A scene of madness greets Vince and his girlfriend as they arrive at the squalid farmhouse of Vince’s hard-drinking grandparents, who seem to have no idea who he is. Nor does his father, Tilden, a hulking former All-American footballer, or his uncle, who has lost one of his legs to a chain saw. Only the memory of an unwanted child, buried in an undisclosed location, can hope to deliver this family from its sin.
Buried Child, the revised edition, was produced on Broadway at the Brooks Atkinson Theatre by Frederick Zollo, Nicholas Paleologos, Jane Harmon, Nina Keneally, Gary Sinise, Edwin Schloss, and Liz Oliver on April 30, 1996. The production transferred from the premiere production at Steppenwolf Theatre Company (Martha Lavey, Artistic Director; Michael Gennaro, Managing Director) in Chicago, Illinois, which opened on October 1, 1995. It was directed by Gary Sinise; the set design was by Robert Brill; the costume design was by Allison Reeds; the lighting design was by Kevin Rigdon; the sound design was by Rob Milburn; and the production stage manager was Laura Koch. The cast was as follows:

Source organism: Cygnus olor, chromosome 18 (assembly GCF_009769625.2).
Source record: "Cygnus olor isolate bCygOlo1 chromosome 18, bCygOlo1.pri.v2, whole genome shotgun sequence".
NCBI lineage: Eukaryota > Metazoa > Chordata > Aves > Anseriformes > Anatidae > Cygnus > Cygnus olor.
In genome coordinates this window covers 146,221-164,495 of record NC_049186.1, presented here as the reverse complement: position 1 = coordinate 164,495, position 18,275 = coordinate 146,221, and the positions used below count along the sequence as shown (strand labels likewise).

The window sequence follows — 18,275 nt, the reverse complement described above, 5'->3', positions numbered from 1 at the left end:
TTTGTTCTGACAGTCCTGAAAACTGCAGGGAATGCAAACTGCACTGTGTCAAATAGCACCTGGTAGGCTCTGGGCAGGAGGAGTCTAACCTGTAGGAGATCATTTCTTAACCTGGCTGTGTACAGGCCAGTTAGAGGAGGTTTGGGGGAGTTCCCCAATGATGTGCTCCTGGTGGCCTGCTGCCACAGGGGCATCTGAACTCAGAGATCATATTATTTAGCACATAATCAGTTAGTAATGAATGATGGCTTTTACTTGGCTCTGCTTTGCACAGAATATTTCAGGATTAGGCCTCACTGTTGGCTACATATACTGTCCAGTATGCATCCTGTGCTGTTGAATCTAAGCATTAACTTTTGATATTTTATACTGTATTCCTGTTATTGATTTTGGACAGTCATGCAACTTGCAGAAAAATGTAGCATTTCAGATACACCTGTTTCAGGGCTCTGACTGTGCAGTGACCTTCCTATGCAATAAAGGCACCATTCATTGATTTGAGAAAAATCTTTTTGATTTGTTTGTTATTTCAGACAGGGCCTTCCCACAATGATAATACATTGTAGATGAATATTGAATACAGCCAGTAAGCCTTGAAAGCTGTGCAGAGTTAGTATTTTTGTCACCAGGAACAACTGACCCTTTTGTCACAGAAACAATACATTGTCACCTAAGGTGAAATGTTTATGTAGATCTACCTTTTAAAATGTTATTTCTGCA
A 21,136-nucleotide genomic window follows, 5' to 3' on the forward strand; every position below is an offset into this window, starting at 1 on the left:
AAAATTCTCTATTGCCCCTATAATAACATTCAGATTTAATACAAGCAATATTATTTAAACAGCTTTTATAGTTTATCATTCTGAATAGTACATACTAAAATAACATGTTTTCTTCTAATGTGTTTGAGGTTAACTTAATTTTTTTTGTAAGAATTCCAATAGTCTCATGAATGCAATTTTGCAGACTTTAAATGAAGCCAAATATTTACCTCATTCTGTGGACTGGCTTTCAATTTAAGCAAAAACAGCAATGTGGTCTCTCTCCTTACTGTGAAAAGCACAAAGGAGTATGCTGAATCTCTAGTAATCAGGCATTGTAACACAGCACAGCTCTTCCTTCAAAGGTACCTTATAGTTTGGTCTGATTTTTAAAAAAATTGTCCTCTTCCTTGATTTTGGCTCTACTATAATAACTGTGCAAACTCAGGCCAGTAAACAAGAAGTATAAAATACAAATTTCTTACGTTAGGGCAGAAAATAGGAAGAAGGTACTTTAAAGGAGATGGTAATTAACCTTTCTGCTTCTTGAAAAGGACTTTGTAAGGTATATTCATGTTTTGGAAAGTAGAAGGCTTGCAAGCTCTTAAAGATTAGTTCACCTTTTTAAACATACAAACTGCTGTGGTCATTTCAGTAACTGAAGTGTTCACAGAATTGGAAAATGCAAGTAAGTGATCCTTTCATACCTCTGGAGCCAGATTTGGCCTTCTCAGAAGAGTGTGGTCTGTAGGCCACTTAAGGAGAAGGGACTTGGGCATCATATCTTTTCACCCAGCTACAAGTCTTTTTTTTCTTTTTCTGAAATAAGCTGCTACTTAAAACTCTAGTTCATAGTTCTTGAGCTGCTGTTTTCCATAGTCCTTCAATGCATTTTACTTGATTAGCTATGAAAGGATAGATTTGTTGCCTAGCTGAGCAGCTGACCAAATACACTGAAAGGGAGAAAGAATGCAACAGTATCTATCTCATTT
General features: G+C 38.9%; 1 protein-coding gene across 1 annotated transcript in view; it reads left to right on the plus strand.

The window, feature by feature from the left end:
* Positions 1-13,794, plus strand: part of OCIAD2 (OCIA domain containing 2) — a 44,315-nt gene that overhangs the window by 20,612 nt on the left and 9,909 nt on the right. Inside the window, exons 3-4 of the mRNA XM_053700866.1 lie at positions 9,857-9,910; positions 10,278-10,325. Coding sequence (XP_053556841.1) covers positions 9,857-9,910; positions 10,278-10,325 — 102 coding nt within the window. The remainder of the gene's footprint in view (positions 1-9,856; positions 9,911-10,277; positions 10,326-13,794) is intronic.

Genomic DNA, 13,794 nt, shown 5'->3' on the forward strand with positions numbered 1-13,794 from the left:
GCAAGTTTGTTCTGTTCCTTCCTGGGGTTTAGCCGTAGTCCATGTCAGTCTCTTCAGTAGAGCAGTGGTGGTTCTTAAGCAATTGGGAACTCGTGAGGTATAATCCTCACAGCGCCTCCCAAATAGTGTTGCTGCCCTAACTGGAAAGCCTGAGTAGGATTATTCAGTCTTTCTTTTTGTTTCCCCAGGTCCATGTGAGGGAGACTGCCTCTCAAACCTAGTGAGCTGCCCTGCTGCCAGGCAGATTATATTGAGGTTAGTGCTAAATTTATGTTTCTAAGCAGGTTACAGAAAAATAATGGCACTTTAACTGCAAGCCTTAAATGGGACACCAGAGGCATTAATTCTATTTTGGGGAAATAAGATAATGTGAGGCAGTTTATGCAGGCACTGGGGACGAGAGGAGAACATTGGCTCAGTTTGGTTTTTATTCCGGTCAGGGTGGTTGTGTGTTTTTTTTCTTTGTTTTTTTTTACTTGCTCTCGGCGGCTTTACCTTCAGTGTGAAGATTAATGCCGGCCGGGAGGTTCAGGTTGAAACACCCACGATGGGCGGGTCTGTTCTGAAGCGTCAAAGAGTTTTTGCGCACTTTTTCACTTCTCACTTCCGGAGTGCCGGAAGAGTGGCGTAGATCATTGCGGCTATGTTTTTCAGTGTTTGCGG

DODGE James Gammon
HALIE Lois Smith
TILDEN Terry Kinney
BRADLEY Leo Burmester
SHELLY Kellie Overbey
VINCE Jim True
FATHER DEWIS Jim Mohr
Buried Child was produced at Theater for the New City, in New York City, on October 19, 1978. It was directed by Robert Woodruff. The cast was as follows:
DODGE Richard Hamilton
HALIE Jacqueline Brookes
TILDEN Tom Noonan
BRADLEY Jay O. Sanders
SHELLY Mary McDonnell
VINCE Christopher McCann
FATHER DEWIS Bill Wiley
Buried Child received its premiere at the Magic Theatre, in San Francisco, California, on June 27, 1978. It was directed by Robert Woodruff. The cast was as follows: